Re: Printers Revisited

From: Alan Dechert <alan_at_openvotingconsortium_dot_org>
Date: Sun May 23 2004 - 22:15:25 CDT

Karl,

> Right, which is why I think that ink jets should not be so automatically
> dismissed.
>
I don't think I've dismissed inkjets. I've said,

1) Lasers are very unlikely to be used in our mobile system: Inkjets are
    very likely to be used in our mobile system
2) Both inkjets and lasers will be certified for use with our pollsite
system
3) The real answer on who uses inkjets and who uses laserjets will be
decided, most likely, locally.

> As for the start up time issue - I believe that we are going to have an
> issue in which a voter presses "print ballot" and then walks away.
>
That's an interesting conjecture.

> Laser printers take several seconds even without warm-up (your example of
> 8 seconds is a long time - long enough for a voter to leave). I just ran
> a test in which I printed a web page from Windows to Linux/CUPs and then
> to an ink-jet that had been sitting idle for a few hours. The printer
> started working within 3 seconds.
>
But how long did it take to finish? How long will an inkjet take to finish
printing a really long ballot?

> I ran the same test against a Lexmark 312 - because of warm-up time
> it was 30 seconds before the paper even began to feed. ...
>
Maybe we won't try to get the Lexmark 312 certified for use with our system.
Other lasers for $300 and less take much less time.

> On the second test, with the printer warmed, it was 8 seconds
> before the paper feed (and significant noise) began.
>
OTOH, most ballots would be printed with the printer already warm, no?

> That's probably true. However, we're not talking about situations in
> which we run the printers efficiently - our goal is a problem free
> election.
>
I'm not sure that's our goal. We want several things for sure:

1) Transparency -- everyone can see and understand how everything is
supposed to work ("nothing up the sleeve"). It will be a system people can
trust.
2) Auditability -- in case of any questions/problems with tabulation, we can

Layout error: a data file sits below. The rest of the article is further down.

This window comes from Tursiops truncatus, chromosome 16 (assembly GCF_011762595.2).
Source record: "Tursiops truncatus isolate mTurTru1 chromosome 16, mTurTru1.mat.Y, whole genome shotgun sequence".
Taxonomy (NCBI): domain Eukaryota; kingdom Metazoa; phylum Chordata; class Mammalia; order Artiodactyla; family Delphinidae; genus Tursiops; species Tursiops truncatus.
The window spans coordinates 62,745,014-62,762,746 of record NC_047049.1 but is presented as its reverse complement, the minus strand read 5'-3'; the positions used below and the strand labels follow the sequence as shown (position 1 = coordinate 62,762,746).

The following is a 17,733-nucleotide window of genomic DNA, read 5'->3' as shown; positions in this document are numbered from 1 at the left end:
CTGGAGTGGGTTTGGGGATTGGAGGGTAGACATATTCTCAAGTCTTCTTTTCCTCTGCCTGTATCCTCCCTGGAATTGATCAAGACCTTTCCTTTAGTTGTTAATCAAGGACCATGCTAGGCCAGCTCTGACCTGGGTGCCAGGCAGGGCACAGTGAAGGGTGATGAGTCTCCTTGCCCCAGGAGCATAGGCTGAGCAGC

go back and look at the comprehensive audit trail--electronic and paper--and
figure out where errors occurred so we can correct the problem(s) if
necessary.
3) Affordability -- cheapness is important so we can preserve public money
for other important uses, and also so democracy can flourish elsewhere in
the world--few find $3,000 voting machines affordable.
4) Speed -- for the voters, time is money. If voting takes too much time
and trouble, people will be discouraged from voting altogether. Steps must
be kept to an absolute minimum. Don't make the voter jump through a bunch
of hoops. Have enough machines available so they don't have to wait in
line. On the election administration side, speed is also very important.
Develop standard ways of doing things and standard file formats to minimize
manual labor in counting votes. Get the results done and published before
it becomes known that if a few hundred votes in Rebol County in FL could be
swung one way or the other, it could decide the outcome of the election. If
the count is slow, decisive counties surface and become points of attack for
people that want to manipulate the election result.

There are other things we want but I'm pretty sure "problem free" is not
high on the list. There will always be problems. We need clean, fair,
accurate, and rational ways to recover from these problems.

--Alan D.
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Received on Mon May 31 23:17:59 2004

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